I would like to know if there is power on the thumb-button start switch. I think that is a logical place to look first. If there is power there, then we can move closer to the starter. The next place is to check if there is power on the little wire on the starter (only when you push the start button). If it's there, then we're looking at a bad starter again. If there is no power on the starter switch, then we can look backwards towards the key switch.
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I would also like to know how the horn failure is related to the problem. I feel like I'm looking at all the right clues, but I can't figure it out. Does the horn itself work? You could test it by running a hot wire to it, just to make sure it is working properly.
Re: My ZX 9

RichardMcCoy1 said:
And as far as the start button (switch) it has to be getting power because when I push it the head light comes on.
That's right, you said that at the beginning. I told you I wasn't the sharpest crayon in the box.

I still can't quite figure out the horn clue, so I'll ignore that for the moment.

Let's look into that headlight a little more. On mine, when I turn on the key, the lights come on, except the headlight. That is to save the battery power for the starter. When I press start, the starter turns and the headlight stays off. When I release start, the headlight comes on. Does your headlight turn on "as soon as you hit the start button" or only when you release the start button? If it happens when you release it, then it sounds like that system is working perfectly.

Anyway, as you said, the starter switch is probably good. It should be a SPST switch, so if it can trigger the headlight, it shoud be fine. So let's follow the logic to the starter. The switch is working, and it has power. From there the power has to get to the starter. So let's check:
1. Put the bike in neutral, on the center stand, with the side stand up.
2. Check the "out" wire on the starter button. This is the wire that is only hot if you press the button. Make sure it is hot when you press the button.
3. Check the other end of that wire at the starter. It may go through some other switches and junctions along the way, and the color may change. But at the starter there should be a small wire that is only hot when you press the start button. This is the one that powers the starter relay. If you get power there, and only when you hit the start button, then your entire electrical system is working properly and you have a bad starter. If you're not getting power there, but you have it at the starter button, then the problem is somewhere in between. Until you figure out the problem you could hotwire the bike to get you going for a while.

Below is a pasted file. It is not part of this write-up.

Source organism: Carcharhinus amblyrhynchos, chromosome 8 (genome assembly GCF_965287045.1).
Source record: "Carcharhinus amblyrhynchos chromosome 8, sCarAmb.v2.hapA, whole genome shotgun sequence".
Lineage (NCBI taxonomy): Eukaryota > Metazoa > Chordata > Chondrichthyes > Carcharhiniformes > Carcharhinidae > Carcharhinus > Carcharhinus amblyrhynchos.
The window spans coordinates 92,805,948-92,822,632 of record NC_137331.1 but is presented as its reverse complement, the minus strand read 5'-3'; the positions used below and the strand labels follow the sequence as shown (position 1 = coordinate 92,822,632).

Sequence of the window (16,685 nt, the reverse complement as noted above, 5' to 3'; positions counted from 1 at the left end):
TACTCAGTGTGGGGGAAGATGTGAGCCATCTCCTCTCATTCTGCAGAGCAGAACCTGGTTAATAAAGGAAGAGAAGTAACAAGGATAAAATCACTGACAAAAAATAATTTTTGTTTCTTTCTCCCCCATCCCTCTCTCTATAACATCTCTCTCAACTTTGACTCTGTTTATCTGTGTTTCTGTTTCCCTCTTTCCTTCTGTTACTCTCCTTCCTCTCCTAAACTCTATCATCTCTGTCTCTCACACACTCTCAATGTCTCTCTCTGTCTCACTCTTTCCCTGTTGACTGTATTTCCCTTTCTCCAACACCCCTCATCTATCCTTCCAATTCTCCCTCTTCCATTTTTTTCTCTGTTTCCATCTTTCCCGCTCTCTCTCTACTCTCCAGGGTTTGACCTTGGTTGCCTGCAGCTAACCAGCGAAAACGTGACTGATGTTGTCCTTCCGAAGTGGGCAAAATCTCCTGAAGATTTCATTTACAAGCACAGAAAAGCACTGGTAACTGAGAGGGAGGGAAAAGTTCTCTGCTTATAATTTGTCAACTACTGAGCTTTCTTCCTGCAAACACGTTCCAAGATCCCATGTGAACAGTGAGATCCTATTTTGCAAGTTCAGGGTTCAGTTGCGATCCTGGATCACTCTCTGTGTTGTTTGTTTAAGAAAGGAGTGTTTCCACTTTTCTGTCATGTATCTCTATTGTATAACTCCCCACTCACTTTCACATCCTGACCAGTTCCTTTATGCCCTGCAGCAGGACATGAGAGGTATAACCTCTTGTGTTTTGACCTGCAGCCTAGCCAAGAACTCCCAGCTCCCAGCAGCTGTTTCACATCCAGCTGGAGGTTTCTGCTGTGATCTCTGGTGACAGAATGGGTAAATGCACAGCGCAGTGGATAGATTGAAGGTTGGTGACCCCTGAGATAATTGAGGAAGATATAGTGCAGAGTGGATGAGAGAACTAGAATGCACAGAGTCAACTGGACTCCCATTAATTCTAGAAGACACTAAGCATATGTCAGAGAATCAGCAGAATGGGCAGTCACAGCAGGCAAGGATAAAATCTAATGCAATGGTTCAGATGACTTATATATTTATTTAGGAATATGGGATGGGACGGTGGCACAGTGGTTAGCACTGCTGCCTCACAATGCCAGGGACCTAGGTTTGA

My starter has these contacts (other than the big starter wire and ground)
1. white wire going from the positive starter cable to the alternator and fuse box
2. yellow wire/red stripe powers the relay when the starter button is pressed
3. black wire/yellow stripe goes to ground.
So if you were working on my bike, I would want to see power on the yellow/red wire, but only while the start button is pressed. If that's the case, it's time to change the starter.
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Stuart said:
just so you know jump starting and push starting a bike are two different things, which did you do?
I think he meant he push starting; i.e. he pushed it then popped the clutch to start it. I don't think it would start if he tried jumping it with battery cables from the car.

QKENUF4U said:
you have relays in the junction box that need to be closed to power the starter solenoid/system. look in your manual and figure out the "POWER IN" wire and check it for battery voltage, then find the "POWER OUT" wire and check that for battery voltage. if that checks fine then you need to find your starter solenoid and check for voltage there.
easy test once there is put a screwdriver across the battery cable posts on the solenoid and see if the bike starts/turns over.
if you FIND NO VOLTAGE AT THE "POWER OUT WIRE" on the junction box then the box is bad, if you DO HAVE POWER OUT of the junction box and the soleniod doesnt work then the solenoid is bad.
Sounds like good advice to me.

I still think that the horn not working is a really important clue.
Re: Thanks for the help

QKENUF4U said:
wheres my THANKS !!!!????
Here ya go . . . Thanks. You nailed it. I'm sure he meant you instead of me.